Here’s the news of the week – and how we see it here at McAlvany Wealth Management:
Stocks Take a Bow Despite the Fed
Stocks were lower this week, here and abroad, for very little reason that we could see. Other than the fact that profit taking is a decent call to make at these levels, there wasn’t much else getting in the way of a typical speculation-induced rally. That being the case, the action in stocks may not be a matter of discounting today’s news, but tomorrow’s. First quarter earnings are soon to be released, and if the behavior in stocks is any indication, results may be worse than expected. If so, they may trump all else – including the somewhat bullish delay in Fed policy normalization. The biggest drag on stocks this week came from the Tech sector, where, in addition to Intel’s news a few weeks back about lower PC demand, Taiwan Semiconductor last night warned that demand for its smartphone chips is also on the decline. Preannouncements like this will pick up in the first few weeks of April, while the earnings season will officially begin with Alcoa on April 8th. Till then, we would take any weakness in stocks as an indication that a cyclical downturn in earnings may in fact be underway.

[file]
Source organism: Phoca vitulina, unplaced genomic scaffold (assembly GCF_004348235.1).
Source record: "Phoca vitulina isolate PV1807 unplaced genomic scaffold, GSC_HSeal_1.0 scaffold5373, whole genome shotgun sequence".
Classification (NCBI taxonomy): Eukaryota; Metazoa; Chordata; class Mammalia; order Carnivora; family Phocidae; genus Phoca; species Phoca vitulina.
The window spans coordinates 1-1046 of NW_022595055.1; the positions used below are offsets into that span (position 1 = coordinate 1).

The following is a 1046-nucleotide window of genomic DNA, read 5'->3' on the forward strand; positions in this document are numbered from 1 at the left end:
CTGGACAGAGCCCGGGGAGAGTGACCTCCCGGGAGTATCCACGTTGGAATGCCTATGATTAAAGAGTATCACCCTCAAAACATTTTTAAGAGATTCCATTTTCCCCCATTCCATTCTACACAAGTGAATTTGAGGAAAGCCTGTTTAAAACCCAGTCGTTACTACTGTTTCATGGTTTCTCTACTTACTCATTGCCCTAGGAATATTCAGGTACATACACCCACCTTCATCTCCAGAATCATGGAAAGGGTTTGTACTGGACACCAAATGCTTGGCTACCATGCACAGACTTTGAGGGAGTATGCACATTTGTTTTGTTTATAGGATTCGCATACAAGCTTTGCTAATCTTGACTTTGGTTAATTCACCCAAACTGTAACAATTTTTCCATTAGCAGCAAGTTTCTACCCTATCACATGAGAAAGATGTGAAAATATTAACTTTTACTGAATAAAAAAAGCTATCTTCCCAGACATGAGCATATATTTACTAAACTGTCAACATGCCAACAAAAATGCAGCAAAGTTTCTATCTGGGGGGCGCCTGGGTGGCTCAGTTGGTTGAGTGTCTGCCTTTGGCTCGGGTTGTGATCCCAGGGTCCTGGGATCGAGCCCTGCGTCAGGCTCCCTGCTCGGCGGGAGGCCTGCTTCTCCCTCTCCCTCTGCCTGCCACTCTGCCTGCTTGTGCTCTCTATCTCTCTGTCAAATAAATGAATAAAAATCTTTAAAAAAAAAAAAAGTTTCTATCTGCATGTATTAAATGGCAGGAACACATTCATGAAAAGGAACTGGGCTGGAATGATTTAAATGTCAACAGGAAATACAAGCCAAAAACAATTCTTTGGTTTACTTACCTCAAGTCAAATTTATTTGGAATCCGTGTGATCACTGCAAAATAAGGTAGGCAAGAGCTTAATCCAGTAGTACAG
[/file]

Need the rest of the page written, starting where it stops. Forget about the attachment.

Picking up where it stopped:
Overseas, the ECB was active in its QE endeavors and in dealing with Greece. Very little progress is apparent on either front. After injecting €26.0 billion over 10 days into bond markets, bond yields of respective PIIGS nations (with the exception of Ireland) are now higher than when the ECB first launched the program March 9th. What that implies regarding QE’s effectiveness as an economic stimulant is thus far highly questionable, despite the ravings of Mr. Draghi to the contrary. We expect the bond markets of Germany, France, and the U.S. to react in similar fashion before long. Incidentally, U.S. bond markets were sluggish this week in the face of weaker equities. As interesting as that was, one week does not a trend make. However, it will be something to monitor.
Considering the above and a slightly weaker dollar on the week, the precious metals and oil witnessed steady price gains – handily outperforming the broader market. Oil may still be in a class of its own, subject to gross supply and demand imbalances. However, gold may see further upside, perhaps after a brief consolidation, if the U.S. economy continues to under-impress the Fed.
VP Investment Management